Category Archives: Guest Posts

D is for Disabled

This week I’m going to step back from my role as the voice of this blog. My goal as a writer has always been to inform, inspire, and to give others a chance to tell their stories. So this week, blogger and Fibro warrior Tammie Birdwell will be your voice. I met Tammie through my husband and have been corresponding with her for a few weeks. Even though she has Fibromyalgia and not RA, I asked her to write a post for me because we share the common bond of the autoimmune disease. While I am fortunate enough to not be totally disabled, I understand all too well the struggle she describes below. So now, I’m going to pass the mic to her. I hope you enjoy her entry as much as I did.

 

I have been remiss in my writing lately.  I attend school and it has been really tough lately.  I keep telling myself it’s because the classes are more difficult (which is true) but I also know that my thinking and logic are pretty broken.  For the new people reading this; know that I write from my Fibromyalgia brain.  The sentences might run on, or not.  I may use the wrong word or seem really random.  I write for folks with Fibro so I write FOR them by not trying to have perfect structure or grammar. I type what is in my brain and that seems to work.  I want to reach a large audience and I know how difficult it is for me to read long paragraphs. I very much want to get the the point, eventually.

Today I am talking about flare ups and disability.  <— there, a thesis.  Yes, I also try for the occasional giggle.

I am writing this today for two audiences.  I am teaming up with Alyssa Pierce, a new friend that has RA.  Fibro warriors have a lot in common with people that have RA.  Hell, we have a lot in common with anyone who is in pain all the time.  No one else can understand and for that I am glad, I wouldn’t wish this on anyone.

Now, I also like to keep my paragraphs short and to the point, this is a Fibro thing.  So once again, structure suffers a little bit, but I want everyone who reads this to find it easy and informative read.  I wanted to start this post with some information about Fibromyalgia flares.  I know that warriors with RA also flare up.  What I don’t know is if it is like our flare ups, or if it is different.

See, last week I was having a huge flare.  I was miserable and I couldn’t think in a sentence, let alone speak in sentences.  That one is what I call my thinking flare, it is usually accompanied by some burning on my skin and a feeling like my hair is growing.

I have another flare up and this is the one I call my physical flare.  This is what I am suffering right now, since yesterday.  It took me several tries to get out of bed.  My hands feel like they are going to blow up at any second.  My head feels the same, my vision is blurry, and I am working up the energy to take a badly needed shower because, yes, I put them off because they make me so tired.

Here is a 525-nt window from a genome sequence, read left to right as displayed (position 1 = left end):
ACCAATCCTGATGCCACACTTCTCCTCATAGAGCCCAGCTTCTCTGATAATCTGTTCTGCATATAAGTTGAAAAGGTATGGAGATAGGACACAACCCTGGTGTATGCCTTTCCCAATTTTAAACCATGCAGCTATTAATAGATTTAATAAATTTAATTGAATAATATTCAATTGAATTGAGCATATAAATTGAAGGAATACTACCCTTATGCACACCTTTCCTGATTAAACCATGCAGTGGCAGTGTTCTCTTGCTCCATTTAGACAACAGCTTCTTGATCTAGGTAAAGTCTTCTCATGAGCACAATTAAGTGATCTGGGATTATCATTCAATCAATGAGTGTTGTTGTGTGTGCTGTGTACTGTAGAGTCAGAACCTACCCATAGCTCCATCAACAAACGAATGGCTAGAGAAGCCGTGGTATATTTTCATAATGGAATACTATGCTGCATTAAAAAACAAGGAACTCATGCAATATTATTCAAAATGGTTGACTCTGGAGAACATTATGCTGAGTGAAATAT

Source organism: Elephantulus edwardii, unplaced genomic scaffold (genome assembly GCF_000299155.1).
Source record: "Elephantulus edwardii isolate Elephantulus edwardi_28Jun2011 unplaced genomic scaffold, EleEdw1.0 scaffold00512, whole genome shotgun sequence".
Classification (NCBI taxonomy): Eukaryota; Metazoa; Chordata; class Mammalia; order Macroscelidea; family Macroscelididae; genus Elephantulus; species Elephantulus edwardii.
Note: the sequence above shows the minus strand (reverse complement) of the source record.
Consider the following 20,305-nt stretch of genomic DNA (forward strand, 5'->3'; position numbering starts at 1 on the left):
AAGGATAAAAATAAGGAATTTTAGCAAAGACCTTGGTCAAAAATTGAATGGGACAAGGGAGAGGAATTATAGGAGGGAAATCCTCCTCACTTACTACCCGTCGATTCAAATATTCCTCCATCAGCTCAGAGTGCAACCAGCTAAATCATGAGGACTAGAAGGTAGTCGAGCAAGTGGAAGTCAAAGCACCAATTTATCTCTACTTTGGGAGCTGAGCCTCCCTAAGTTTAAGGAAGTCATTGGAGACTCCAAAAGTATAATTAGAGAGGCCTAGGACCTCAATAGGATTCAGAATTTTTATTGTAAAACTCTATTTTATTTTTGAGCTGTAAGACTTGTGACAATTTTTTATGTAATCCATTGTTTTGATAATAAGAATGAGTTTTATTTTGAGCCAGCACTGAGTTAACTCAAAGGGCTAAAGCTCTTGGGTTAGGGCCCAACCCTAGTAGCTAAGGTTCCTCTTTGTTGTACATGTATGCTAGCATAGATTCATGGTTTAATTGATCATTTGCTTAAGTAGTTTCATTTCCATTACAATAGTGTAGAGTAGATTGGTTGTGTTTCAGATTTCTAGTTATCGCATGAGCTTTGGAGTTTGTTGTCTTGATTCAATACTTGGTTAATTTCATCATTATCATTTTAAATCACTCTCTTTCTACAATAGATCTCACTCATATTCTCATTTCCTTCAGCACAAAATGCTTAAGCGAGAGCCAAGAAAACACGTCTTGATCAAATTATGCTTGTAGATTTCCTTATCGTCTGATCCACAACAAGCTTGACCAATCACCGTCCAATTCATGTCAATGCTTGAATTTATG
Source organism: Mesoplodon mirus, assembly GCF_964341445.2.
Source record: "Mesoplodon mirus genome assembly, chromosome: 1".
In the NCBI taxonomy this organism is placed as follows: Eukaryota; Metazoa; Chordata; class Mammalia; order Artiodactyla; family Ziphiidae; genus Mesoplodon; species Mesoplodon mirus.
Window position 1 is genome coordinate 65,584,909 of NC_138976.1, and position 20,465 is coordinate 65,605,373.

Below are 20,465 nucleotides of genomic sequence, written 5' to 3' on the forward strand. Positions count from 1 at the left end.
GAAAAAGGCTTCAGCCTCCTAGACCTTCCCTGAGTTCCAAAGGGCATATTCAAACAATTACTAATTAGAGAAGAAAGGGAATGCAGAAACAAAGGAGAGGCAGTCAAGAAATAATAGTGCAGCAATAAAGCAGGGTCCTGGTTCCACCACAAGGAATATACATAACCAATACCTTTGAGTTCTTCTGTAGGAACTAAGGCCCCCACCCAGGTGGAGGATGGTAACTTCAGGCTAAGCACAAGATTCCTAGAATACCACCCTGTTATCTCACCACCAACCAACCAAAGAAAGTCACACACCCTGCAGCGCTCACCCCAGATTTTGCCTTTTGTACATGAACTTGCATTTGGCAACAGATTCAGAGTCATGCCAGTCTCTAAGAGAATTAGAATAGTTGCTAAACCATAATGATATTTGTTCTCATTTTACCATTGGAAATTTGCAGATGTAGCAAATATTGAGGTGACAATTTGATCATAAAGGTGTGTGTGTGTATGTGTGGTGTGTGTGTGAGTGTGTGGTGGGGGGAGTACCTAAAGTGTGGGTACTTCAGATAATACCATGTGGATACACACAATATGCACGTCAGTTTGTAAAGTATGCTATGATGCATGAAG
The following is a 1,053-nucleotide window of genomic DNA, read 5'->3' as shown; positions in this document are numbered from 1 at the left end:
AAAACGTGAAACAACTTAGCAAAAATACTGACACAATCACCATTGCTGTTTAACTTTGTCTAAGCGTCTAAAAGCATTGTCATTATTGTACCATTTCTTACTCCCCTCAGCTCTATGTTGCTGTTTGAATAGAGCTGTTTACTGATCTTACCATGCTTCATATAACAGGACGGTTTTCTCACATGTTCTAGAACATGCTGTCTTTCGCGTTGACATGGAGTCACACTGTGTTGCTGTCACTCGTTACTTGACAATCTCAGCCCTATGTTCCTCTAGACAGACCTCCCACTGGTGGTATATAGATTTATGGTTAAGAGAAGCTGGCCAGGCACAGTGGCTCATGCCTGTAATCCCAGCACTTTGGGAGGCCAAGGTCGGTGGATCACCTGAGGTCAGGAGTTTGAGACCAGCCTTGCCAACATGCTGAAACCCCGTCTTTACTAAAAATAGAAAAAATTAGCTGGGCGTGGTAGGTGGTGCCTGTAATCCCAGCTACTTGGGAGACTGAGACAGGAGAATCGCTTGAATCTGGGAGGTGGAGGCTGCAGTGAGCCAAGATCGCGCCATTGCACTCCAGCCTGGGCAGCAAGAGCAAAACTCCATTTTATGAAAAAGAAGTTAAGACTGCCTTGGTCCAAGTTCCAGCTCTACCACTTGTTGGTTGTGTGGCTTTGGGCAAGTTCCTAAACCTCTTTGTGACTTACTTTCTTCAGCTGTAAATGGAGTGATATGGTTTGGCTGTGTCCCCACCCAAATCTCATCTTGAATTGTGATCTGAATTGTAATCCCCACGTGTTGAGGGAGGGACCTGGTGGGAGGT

It sucks so bad to get out of bed when it hurts to move.  However, a bit of advice?  I learned that staying in bed unless I am sleeping or getting lucky is not a good idea, no matter how badly you want to stay. It is called sleep hygiene and you have to force yourself to stay out of bed.  It sounds like torture but it is not.  It takes a while, and some nights I don’t even try, but it does really work.  I break the rules at times and take a nap but only if I am falling asleep where I stand, which brings me to the third type of flare.

This flare up is so intense in involves every muscle, nerve ending, ache, pain, and a feeling like your skin is on fire.  Those flares are so intense the only thing to do is lay down, you are not capable of anything else.  Which brings me to my next topic…  disability.

I belong to a lot of groups on Facebook and every single day I see people getting really excited because they have been given disability [benefits].  I am happy for them, but I thought that I could do this.  I thought that I could accomplish something.  I wasn’t wrong, but I am disabled.

I was a heroin addict 15 years ago for about three months.  Luckily I stayed off opiates easily after that, even with Fibro.  However, I had to come out to my mom and everyone else I loved.  I had to say, “I am a heroin addict”.  I thought those would be the worst thing I would ever have to admit about myself out loud.  I was so very wrong.

Having to say yes, I am disabled, I need help.  I need some income. That was the hardest thing I have ever admitted. Saying  “I am disabled” still makes my stomach hurt.  My family has suffered greatly because I am no longer able to work.  It took 4 years to get a diagnosis.  I know that I will get disability this time.  My heart is broken.  I was a dancer, a ballerina.  I was a cheerleader in high school.  Now I can barely get into the bleachers to watch my son be the drum major.